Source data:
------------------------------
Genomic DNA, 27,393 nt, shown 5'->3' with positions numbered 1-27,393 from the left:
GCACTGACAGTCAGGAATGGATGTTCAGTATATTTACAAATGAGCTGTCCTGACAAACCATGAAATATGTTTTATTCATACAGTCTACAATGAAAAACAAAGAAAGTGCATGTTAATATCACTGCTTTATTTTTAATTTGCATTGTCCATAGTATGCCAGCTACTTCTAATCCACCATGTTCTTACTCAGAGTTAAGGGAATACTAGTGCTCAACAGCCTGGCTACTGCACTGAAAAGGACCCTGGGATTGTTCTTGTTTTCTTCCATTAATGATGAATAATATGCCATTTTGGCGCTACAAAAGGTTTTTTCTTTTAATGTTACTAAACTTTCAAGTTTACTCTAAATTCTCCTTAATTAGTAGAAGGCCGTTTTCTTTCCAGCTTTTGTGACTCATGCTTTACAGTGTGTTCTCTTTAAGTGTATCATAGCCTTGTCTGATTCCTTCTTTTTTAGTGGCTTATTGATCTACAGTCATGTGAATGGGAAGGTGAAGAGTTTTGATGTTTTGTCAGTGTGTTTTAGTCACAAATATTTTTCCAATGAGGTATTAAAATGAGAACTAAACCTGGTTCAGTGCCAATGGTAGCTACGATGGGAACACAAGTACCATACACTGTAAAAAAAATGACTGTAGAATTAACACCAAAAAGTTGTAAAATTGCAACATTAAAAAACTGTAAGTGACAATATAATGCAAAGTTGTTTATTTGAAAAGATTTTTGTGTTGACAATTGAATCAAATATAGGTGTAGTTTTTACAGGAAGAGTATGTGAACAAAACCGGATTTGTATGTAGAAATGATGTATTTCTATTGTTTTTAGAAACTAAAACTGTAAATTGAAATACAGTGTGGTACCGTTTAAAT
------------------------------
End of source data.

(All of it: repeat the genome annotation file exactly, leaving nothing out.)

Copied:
Genomic DNA, 27,393 nt, shown 5'->3' with positions numbered 1-27,393 from the left:
GCACTGACAGTCAGGAATGGATGTTCAGTATATTTACAAATGAGCTGTCCTGACAAACCATGAAATATGTTTTATTCATACAGTCTACAATGAAAAACAAAGAAAGTGCATGTTAATATCACTGCTTTATTTTTAATTTGCATTGTCCATAGTATGCCAGCTACTTCTAATCCACCATGTTCTTACTCAGAGTTAAGGGAATACTAGTGCTCAACAGCCTGGCTACTGCACTGAAAAGGACCCTGGGATTGTTCTTGTTTTCTTCCATTAATGATGAATAATATGCCATTTTGGCGCTACAAAAGGTTTTTTCTTTTAATGTTACTAAACTTTCAAGTTTACTCTAAATTCTCCTTAATTAGTAGAAGGCCGTTTTCTTTCCAGCTTTTGTGACTCATGCTTTACAGTGTGTTCTCTTTAAGTGTATCATAGCCTTGTCTGATTCCTTCTTTTTTAGTGGCTTATTGATCTACAGTCATGTGAATGGGAAGGTGAAGAGTTTTGATGTTTTGTCAGTGTGTTTTAGTCACAAATATTTTTCCAATGAGGTATTAAAATGAGAACTAAACCTGGTTCAGTGCCAATGGTAGCTACGATGGGAACACAAGTACCATACACTGTAAAAAAAATGACTGTAGAATTAACACCAAAAAGTTGTAAAATTGCAACATTAAAAAACTGTAAGTGACAATATAATGCAAAGTTGTTTATTTGAAAAGATTTTTGTGTTGACAATTGAATCAAATATAGGTGTAGTTTTTACAGGAAGAGTATGTGAACAAAACCGGATTTGTATGTAGAAATGATGTATTTCTATTGTTTTTAGAAACTAAAACTGTAAATTGAAATACAGTGTGGTACCGTTTAAAT